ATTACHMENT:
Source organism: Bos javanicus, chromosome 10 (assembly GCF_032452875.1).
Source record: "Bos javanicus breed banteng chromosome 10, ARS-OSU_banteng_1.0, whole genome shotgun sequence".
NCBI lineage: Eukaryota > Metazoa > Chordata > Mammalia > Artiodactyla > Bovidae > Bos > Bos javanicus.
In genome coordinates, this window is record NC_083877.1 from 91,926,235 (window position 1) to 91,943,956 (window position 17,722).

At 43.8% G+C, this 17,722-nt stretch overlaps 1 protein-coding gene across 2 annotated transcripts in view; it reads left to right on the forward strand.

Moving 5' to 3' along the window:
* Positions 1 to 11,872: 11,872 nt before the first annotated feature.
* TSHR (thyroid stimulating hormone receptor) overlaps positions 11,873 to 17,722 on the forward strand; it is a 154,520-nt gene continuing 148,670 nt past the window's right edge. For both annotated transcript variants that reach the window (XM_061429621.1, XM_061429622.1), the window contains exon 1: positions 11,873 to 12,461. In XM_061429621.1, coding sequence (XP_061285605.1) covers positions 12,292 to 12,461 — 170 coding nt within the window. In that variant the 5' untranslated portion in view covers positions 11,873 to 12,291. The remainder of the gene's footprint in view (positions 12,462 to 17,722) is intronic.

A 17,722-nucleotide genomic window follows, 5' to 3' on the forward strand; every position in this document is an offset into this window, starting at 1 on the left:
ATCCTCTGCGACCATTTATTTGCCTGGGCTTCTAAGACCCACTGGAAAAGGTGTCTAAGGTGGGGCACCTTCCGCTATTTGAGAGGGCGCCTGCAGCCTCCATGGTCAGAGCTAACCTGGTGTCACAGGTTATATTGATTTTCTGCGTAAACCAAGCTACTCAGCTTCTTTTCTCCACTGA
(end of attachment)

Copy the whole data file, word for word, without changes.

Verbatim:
Source organism: Bos javanicus, chromosome 10 (assembly GCF_032452875.1).
Source record: "Bos javanicus breed banteng chromosome 10, ARS-OSU_banteng_1.0, whole genome shotgun sequence".
NCBI lineage: Eukaryota > Metazoa > Chordata > Mammalia > Artiodactyla > Bovidae > Bos > Bos javanicus.
In genome coordinates, this window is record NC_083877.1 from 91,926,235 (window position 1) to 91,943,956 (window position 17,722).

At 43.8% G+C, this 17,722-nt stretch overlaps 1 protein-coding gene across 2 annotated transcripts in view; it reads left to right on the forward strand.

Moving 5' to 3' along the window:
* Positions 1 to 11,872: 11,872 nt before the first annotated feature.
* TSHR (thyroid stimulating hormone receptor) overlaps positions 11,873 to 17,722 on the forward strand; it is a 154,520-nt gene continuing 148,670 nt past the window's right edge. For both annotated transcript variants that reach the window (XM_061429621.1, XM_061429622.1), the window contains exon 1: positions 11,873 to 12,461. In XM_061429621.1, coding sequence (XP_061285605.1) covers positions 12,292 to 12,461 — 170 coding nt within the window. In that variant the 5' untranslated portion in view covers positions 11,873 to 12,291. The remainder of the gene's footprint in view (positions 12,462 to 17,722) is intronic.

A 17,722-nucleotide genomic window follows, 5' to 3' on the forward strand; every position in this document is an offset into this window, starting at 1 on the left:
ATCCTCTGCGACCATTTATTTGCCTGGGCTTCTAAGACCCACTGGAAAAGGTGTCTAAGGTGGGGCACCTTCCGCTATTTGAGAGGGCGCCTGCAGCCTCCATGGTCAGAGCTAACCTGGTGTCACAGGTTATATTGATTTTCTGCGTAAACCAAGCTACTCAGCTTCTTTTCTCCACTGA